I’ve decided to spice up the blog a little by also sharing my views on any live musical shows I might encounter. I’ll try and build a complex system that allows comparisons so that my end of year rankings are more reliable!
Artist: Pugsley Buzzard and his Trio
Venue: East Brunswick Club, Brunswick, Victoria, Australia
Date: Sunday, 5 February (afternoon show), 2012
Who?: Some bloke from up Sydney way peddling boogie barrelhouse piano blues. Think Tom Waits meets Dr.John.
Crowd?: It was all about quality (i.e. there weren’t more than 25 people there), and our table of 32-40 year olds lowered the average age very considerably.
Best Bits: The swagger, the voice, the tuba (!), the love and respect for the classic sounds of New Orleans, the Truckstop Honeymoon cover.
Could be Better: One or two less solos (that’s you Mr.Drummer!), better miking on tuba, a little more banter
Dream Venue: Your local bar, a juke-joint (whatever that is), somewhere dark, dingy and bourbon-soaked (but without hipsters or singlet wearers)
Dream Lineup: Probably not Tom Waits. Maybe Chuck E.Weiss, Truckstop Honeymoon, Serena Ryder… and then Sharon Jones to get us all dancing.
Worth a Second Look?: For sure. He’s playing a residency around the corner (Grumpy’s Green) Wednesdays in March. I’ll get down to one or two nights.
Give us a look:
Posted in Gigs
Tagged Australian music, Chuck E.Weiss, East Brunswick Club, Gig reviews, Gigs, Live shows, Melbourne, music, music review, Pugsley Buzzard, Sharon Jones and the Dap-Kings, Tom Waits, Truckstop Honeymoon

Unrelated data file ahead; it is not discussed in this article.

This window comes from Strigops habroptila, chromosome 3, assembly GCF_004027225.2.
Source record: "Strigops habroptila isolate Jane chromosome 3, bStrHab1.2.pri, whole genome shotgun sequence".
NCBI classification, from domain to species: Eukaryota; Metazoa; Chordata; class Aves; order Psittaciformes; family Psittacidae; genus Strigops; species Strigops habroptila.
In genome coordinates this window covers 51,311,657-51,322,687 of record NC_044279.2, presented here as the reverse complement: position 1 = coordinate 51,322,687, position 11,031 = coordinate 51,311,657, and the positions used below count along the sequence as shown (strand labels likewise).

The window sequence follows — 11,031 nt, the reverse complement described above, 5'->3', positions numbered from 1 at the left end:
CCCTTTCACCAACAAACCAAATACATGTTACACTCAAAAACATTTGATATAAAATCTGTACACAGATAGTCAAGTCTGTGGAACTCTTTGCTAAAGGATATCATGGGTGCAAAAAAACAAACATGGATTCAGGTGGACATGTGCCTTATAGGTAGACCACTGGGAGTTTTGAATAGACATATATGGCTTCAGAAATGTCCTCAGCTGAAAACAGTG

As a music fan, you hold out for those moments when you are truly blown away by a live performance. Often these moments appear from leftfield.
Just such an event happened to me a few years ago at Bluesfest up in Byron Bay. On the program was one Solomon Burke, lauded as a soul legend but with whom I was unfamiliar.
He turned out to be some much more. Perhaps the largest human I have ever seen on stage, he presided over an ever-expanding entourage of singers and players, all while ensconced in an appropriately grand and gaudy throne. The music was perfectly constructed and rousing soul. Lots of call and response, lots of theatre, great muscianship, and best of all – Burke’s charisma and voice.
What was intriguing was the quality of the songwriting on some songs. It turns out these were his latest output (i.e on this here album) and penned specifically for him by such luminaries as Dylan, Waits, Costello, V.Morrison and B.Wilson. They are beautiful, slower-paced numbers that he wraps his super smooth vocal chords around. His timing is perfect, the songs elevating him above the soul pack.
Alas I can’t find you a decent video off the album, but here’s a short snippet of him performing a tune he had on the Dirty Dancing soundtrack:
File under: A huge voice on a huge man
Posted in B
Tagged album, album review, Bob Dylan, Brian Wilson, CD review, Dont Give Up On Me, Elvis Costello, music, music review, Solomon Burke, soul, Tom Waits, Van Morrison